Most 14-year-olds are watching TV, thinking about the school dance and spending way too much time on Facebook. Eighth-grader Robert Nay, meanwhile, used his spare time to build a No. 1 iPhone app.
Nay's Bubble Ball, an addictive multi-level physics game, managed to unperch the mega-popular Angry Birds from the number-one spot on the free games list in mid-January. The deceptively simple game gets increasingly more challenging as players move objects around and manipulate the laws of physics to get a ball through an obstacle course to the finish line.
Offering Bubble Ball as a free game turned out to be a smart marketing move -- to the tune of 6 million downloads. That sets the stage should Nay decide to charge for his next creation. He has already issued an update for the game with new levels and an improved look on the larger iPad screen. If the success of his first game is any indication, Nay has a bright future in game development.
Where did you get the idea for Bubble Ball?
I had played games that had some similar ideas, but I mostly came up with it myself.
Did you have business startup costs associated with building your first app and launching Nay Games?
The Apple Developer license [which allows you to publish your games to the App Store], the Android Market license [for publishing to the Android Market], and the license for Corona SDK, which is what I used to make Bubble Ball. There were also fees to create the business. We already had a Mac computer and iPod touch.
Why did you decide to start Nay Games rather than be a single person app publisher?
If I started a business, I could expand later, possibly with more people and games.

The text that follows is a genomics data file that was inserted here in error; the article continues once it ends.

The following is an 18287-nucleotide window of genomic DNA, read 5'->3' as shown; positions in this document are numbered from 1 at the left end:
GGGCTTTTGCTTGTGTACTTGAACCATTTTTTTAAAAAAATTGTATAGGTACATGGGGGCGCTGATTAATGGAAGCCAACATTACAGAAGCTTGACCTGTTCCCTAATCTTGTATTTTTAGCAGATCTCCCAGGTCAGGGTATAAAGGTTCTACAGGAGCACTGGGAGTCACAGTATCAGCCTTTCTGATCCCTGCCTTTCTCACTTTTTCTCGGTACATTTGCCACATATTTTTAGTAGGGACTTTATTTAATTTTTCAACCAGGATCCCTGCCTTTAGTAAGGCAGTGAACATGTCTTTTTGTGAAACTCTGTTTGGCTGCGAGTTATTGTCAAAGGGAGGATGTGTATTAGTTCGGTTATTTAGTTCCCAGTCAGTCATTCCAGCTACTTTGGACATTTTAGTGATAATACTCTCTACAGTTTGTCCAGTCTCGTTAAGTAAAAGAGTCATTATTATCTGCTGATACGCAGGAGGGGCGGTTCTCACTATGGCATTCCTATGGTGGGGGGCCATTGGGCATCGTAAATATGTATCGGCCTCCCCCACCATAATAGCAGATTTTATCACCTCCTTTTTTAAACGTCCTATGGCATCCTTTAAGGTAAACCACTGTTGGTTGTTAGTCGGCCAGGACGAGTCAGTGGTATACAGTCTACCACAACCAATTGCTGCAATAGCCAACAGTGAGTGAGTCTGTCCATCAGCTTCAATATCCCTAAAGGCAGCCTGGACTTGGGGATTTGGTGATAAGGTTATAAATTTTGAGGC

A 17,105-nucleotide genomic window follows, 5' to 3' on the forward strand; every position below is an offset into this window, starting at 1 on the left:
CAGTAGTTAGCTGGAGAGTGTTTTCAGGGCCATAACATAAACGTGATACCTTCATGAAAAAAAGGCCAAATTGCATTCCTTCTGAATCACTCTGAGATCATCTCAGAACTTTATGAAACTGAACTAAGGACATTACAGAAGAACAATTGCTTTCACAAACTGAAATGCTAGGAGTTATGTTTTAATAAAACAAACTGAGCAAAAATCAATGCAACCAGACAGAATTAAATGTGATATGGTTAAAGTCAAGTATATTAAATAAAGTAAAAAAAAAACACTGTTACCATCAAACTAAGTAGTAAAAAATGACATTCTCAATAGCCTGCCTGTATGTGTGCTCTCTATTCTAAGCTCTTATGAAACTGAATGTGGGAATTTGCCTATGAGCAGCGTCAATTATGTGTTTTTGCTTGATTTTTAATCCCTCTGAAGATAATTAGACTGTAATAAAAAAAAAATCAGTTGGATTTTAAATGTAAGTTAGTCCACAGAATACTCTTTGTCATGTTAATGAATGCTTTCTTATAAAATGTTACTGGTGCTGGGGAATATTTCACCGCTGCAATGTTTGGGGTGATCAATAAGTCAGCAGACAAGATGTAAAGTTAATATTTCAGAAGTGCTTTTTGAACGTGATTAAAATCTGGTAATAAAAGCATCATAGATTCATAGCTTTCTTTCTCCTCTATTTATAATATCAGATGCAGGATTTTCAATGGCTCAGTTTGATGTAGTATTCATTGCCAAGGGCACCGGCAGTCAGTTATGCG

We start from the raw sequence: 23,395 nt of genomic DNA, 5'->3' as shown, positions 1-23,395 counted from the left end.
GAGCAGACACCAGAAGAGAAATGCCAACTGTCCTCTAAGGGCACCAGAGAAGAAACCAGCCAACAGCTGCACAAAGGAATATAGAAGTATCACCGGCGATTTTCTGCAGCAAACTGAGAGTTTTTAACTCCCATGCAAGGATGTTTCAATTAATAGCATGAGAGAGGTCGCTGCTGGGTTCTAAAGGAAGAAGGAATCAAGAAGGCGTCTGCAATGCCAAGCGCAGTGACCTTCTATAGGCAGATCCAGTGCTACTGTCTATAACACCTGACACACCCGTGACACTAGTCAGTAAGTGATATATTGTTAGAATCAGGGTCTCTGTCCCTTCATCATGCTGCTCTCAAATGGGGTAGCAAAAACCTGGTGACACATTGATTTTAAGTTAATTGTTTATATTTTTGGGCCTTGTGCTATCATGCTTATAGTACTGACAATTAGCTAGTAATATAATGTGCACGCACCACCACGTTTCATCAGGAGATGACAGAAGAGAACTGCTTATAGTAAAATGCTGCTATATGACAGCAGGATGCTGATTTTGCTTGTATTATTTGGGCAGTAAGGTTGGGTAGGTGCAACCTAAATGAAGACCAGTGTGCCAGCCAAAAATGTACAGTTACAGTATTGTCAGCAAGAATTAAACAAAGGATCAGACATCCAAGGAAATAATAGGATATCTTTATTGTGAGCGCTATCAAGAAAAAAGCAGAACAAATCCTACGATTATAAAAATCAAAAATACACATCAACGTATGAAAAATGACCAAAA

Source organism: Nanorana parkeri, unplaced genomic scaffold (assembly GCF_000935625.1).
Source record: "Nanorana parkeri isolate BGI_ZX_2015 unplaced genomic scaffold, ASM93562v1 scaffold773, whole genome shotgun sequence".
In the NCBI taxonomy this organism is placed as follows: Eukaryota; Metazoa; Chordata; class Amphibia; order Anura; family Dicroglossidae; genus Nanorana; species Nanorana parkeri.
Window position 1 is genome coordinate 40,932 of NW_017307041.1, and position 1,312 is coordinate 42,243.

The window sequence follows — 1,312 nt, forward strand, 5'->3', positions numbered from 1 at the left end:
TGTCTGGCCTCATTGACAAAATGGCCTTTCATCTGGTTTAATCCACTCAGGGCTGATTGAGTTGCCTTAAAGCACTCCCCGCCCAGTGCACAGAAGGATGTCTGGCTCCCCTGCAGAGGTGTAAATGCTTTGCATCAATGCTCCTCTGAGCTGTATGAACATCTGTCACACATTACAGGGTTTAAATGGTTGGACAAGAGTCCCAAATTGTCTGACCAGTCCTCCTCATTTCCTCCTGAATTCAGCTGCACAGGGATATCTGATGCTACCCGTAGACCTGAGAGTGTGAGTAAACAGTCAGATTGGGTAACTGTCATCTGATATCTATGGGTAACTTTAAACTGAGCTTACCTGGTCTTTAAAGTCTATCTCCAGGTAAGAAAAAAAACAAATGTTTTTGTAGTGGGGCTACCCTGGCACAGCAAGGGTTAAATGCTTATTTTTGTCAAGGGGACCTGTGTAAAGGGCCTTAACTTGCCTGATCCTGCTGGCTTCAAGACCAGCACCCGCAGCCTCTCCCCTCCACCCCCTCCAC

Why did you choose to develop for the Apple iOS platform?
I like their devices and have an iPod Touch.
You've been getting a lot of media coverage. Did you initially do anything special to promote Bubble Ball?
Not really. Just telling friends and family and such.
How does it feel to topple the popular app Angry Birds out of the No. 1 spot?
I think it's pretty awesome. I never imagined my game could be the number-one top free game.
Have you faced any challenges as a young entrepreneur?
Probably just getting it started, and getting brand recognition, which all this publicity has really helped us with.
What are your future plans for Nay Games?
To make more games and possibly write an eBook about iPhone game development.
Is being a gaming entrepreneur what you want to do after finishing school or do you have other ambitions?
Possibly. I want to do something with computers for my career, like Web development or computer programming. But being a gaming entrepreneur is definitely a viable option.
What advice do you have for other app developers?
Shoot for the stars. Put your mind to it and, most importantly, have fun.
Do you have any tips for getting through Bubble Ball Level 12?
Put the triangle under the ball, then you have to place a gravity up piece, then a gravity down piece.
Name: Robert NayCompany: Nay GamesAge: 14Location: Spanish Fork, UtahFounded: 2010Website: www.naygames.com
The original version of this article appeared on AOL Small Business on 1/26/11.